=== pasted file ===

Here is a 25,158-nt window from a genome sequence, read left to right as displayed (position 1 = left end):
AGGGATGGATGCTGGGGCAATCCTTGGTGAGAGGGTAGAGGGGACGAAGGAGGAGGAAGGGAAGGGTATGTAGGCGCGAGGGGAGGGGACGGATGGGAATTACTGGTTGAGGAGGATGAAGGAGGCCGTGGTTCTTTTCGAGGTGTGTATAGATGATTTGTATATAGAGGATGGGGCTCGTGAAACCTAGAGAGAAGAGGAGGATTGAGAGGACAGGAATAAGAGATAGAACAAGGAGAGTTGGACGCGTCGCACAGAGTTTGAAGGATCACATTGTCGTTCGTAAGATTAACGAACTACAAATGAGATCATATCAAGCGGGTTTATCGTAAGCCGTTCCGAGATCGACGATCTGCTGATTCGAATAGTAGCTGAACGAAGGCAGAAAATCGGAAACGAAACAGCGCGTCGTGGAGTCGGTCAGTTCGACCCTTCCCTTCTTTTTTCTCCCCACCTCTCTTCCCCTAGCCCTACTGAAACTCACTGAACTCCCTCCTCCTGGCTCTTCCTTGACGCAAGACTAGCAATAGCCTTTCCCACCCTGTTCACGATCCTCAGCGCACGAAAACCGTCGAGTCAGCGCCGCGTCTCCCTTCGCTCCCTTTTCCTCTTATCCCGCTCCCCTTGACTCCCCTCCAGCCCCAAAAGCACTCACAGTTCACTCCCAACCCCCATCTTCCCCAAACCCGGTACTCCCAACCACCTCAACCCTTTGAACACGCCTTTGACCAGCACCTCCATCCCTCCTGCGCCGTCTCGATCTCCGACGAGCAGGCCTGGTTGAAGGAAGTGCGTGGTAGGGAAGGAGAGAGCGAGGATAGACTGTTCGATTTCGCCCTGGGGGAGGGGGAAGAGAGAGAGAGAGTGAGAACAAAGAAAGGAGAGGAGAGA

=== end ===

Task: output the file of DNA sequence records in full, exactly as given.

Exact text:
Here is a 25,158-nt window from a genome sequence, read left to right as displayed (position 1 = left end):
AGGGATGGATGCTGGGGCAATCCTTGGTGAGAGGGTAGAGGGGACGAAGGAGGAGGAAGGGAAGGGTATGTAGGCGCGAGGGGAGGGGACGGATGGGAATTACTGGTTGAGGAGGATGAAGGAGGCCGTGGTTCTTTTCGAGGTGTGTATAGATGATTTGTATATAGAGGATGGGGCTCGTGAAACCTAGAGAGAAGAGGAGGATTGAGAGGACAGGAATAAGAGATAGAACAAGGAGAGTTGGACGCGTCGCACAGAGTTTGAAGGATCACATTGTCGTTCGTAAGATTAACGAACTACAAATGAGATCATATCAAGCGGGTTTATCGTAAGCCGTTCCGAGATCGACGATCTGCTGATTCGAATAGTAGCTGAACGAAGGCAGAAAATCGGAAACGAAACAGCGCGTCGTGGAGTCGGTCAGTTCGACCCTTCCCTTCTTTTTTCTCCCCACCTCTCTTCCCCTAGCCCTACTGAAACTCACTGAACTCCCTCCTCCTGGCTCTTCCTTGACGCAAGACTAGCAATAGCCTTTCCCACCCTGTTCACGATCCTCAGCGCACGAAAACCGTCGAGTCAGCGCCGCGTCTCCCTTCGCTCCCTTTTCCTCTTATCCCGCTCCCCTTGACTCCCCTCCAGCCCCAAAAGCACTCACAGTTCACTCCCAACCCCCATCTTCCCCAAACCCGGTACTCCCAACCACCTCAACCCTTTGAACACGCCTTTGACCAGCACCTCCATCCCTCCTGCGCCGTCTCGATCTCCGACGAGCAGGCCTGGTTGAAGGAAGTGCGTGGTAGGGAAGGAGAGAGCGAGGATAGACTGTTCGATTTCGCCCTGGGGGAGGGGGAAGAGAGAGAGAGAGTGAGAACAAAGAAAGGAGAGGAGAGA